Tuesday, June 8, 2010

Learning to Garden, Part Two

After some weeks of hesitation, I finally got everything in the ground over Victoria Day weekend. Our weather has been steamy hot some days then snow the next, so I probably would have killed my plants if I got them in the ground any sooner. I planted seeds, transplanted seedlings and flowers and even threw in some seeds I had saved from some of the fruits and vegetables we have eaten lately. 

I could not be restrained so a lot got planted this year. In my earlier post, I detailed the building of my cinder block bed. In this spot I planted packet seeds for chives, spring onions, leeks, spinach, chili peppers, bell peppers, several tomato varieties, green basil, oregano, cilantro and parsley. As well, I planted chili pepper and bell pepper seeds from the actual vegetables. I transplanted tomato varieties, bell pepper, jalapeno, cayenne, green and purple basil, oregano, rosemary, sage, cilantro and thyme. My obsessiveness is shining bright here. I figured if I can't get a plant to produce one way there will be an alternative. I must say, I will be really disappointed if I don't grow any tomatoes and peppers. Finally, I scattered marigolds throughout my garden because they are a natural pesticide.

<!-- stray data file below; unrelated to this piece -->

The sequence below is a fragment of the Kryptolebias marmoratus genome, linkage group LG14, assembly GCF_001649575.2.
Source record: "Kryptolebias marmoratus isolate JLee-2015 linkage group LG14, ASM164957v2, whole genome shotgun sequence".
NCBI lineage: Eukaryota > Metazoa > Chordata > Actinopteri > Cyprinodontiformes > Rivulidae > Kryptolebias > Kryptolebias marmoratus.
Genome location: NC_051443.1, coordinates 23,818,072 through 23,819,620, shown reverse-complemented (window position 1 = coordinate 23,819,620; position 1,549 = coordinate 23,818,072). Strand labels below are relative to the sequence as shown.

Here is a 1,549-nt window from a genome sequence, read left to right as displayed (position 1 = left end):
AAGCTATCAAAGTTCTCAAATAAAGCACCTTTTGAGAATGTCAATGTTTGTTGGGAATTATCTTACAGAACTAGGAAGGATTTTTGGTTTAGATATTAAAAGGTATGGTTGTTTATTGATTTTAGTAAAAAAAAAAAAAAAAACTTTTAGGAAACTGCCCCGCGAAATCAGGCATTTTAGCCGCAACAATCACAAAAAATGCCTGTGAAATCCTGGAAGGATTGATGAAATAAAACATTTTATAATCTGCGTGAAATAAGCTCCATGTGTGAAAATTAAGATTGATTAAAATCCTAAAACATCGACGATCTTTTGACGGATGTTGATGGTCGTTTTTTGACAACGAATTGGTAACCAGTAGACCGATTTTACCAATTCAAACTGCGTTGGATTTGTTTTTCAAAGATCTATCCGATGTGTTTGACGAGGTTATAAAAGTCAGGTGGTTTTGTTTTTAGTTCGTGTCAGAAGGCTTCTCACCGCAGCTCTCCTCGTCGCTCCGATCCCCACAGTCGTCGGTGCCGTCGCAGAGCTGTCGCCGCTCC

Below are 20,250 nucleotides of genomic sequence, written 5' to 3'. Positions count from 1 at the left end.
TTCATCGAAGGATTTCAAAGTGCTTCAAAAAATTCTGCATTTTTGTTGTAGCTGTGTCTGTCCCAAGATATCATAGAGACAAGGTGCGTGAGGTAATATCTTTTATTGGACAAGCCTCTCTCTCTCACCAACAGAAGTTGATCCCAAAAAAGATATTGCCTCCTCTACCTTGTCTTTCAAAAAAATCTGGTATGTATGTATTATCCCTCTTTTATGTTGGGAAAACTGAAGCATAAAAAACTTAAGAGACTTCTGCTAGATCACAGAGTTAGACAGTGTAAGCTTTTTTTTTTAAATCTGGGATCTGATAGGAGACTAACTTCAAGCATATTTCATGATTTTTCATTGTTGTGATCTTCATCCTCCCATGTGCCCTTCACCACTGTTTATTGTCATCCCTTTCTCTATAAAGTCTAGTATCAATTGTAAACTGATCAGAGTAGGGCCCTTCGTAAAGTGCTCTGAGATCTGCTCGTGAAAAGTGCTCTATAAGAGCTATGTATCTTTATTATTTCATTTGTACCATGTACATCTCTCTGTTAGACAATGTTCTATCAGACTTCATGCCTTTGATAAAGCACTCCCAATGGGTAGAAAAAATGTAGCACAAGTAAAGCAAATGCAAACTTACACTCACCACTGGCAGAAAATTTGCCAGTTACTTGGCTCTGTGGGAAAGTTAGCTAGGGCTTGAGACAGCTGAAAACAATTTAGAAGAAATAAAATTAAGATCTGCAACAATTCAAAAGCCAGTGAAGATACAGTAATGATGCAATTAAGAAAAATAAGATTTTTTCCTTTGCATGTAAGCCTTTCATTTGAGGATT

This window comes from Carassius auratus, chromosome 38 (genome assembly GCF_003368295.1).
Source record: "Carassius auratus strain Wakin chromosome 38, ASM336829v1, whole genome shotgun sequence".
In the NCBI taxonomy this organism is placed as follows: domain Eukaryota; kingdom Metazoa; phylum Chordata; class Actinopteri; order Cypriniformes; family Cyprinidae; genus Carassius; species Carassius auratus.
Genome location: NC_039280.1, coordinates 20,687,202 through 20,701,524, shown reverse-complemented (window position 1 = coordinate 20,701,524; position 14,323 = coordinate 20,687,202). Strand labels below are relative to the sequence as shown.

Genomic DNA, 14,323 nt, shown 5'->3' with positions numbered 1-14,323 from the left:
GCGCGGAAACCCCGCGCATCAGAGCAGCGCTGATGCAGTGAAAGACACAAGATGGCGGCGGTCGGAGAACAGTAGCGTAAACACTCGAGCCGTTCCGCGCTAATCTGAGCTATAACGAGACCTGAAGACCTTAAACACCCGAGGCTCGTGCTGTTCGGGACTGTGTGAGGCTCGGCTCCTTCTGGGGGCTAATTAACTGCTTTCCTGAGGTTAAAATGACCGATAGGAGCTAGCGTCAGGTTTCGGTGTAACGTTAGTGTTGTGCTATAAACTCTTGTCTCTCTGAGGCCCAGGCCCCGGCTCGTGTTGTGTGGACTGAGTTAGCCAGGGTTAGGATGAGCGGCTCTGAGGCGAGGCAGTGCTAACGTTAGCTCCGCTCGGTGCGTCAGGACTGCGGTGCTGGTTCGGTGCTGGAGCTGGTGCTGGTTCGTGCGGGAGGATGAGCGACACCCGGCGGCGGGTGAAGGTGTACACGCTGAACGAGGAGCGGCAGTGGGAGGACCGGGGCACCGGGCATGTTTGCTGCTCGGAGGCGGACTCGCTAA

I built a small bed out of the large rocks from last years garden. In this bed I planted yellow squash, cucumbers, watermelon and cantaloupe plants. I had some dried Lady Cream Peas, which I ordered from a company in the South, so I stuck a few of those in the ground. I also planted the seeds from a honeydew melon we had recently. Additionally, dill and mint were planted in my pots.

Lady Cream Peas

One week later and two of my transplants have already died - bye-bye purple basil and cilantro. My other cilantro plant and my green basil are about to throw in the towel as well. Thankfully, I have the seeds planted for backup. I did read online that cilantro does not transplant well, but I might have abused them a little before getting them in the ground. Oh well, you win some, you lose some and you get on with your gardening.


So this years garden is a field study of sorts. I am very curious to see how the plants will turn out from the seeds taken from our fruits and vegetables. There wasn't a lot of information online about using the seeds from your vegetables. I'll admit, what I did read sounded a lot like blah, blah, blah to me. There were processes of storing, drying, freezing and starting your seeds indoors in yogurt cups saved throughout the year then transplanting. Well, I skipped all that fun and just chucked them in the ground. So, yeah, I want to see if my lazy way will pay off just as well. And if they don't, it doesn't matter because maybe the packet seeds or the transplanted seedlings will produce for me.

So far, so good though. Green seedlings pushing their way out of the ground are something every gardener, or wannabe gardener, loves to see. The seeds from the actual vegetables are winning the growing race. These were some of the first to stretch their little green arms above the ground.

To be continued...

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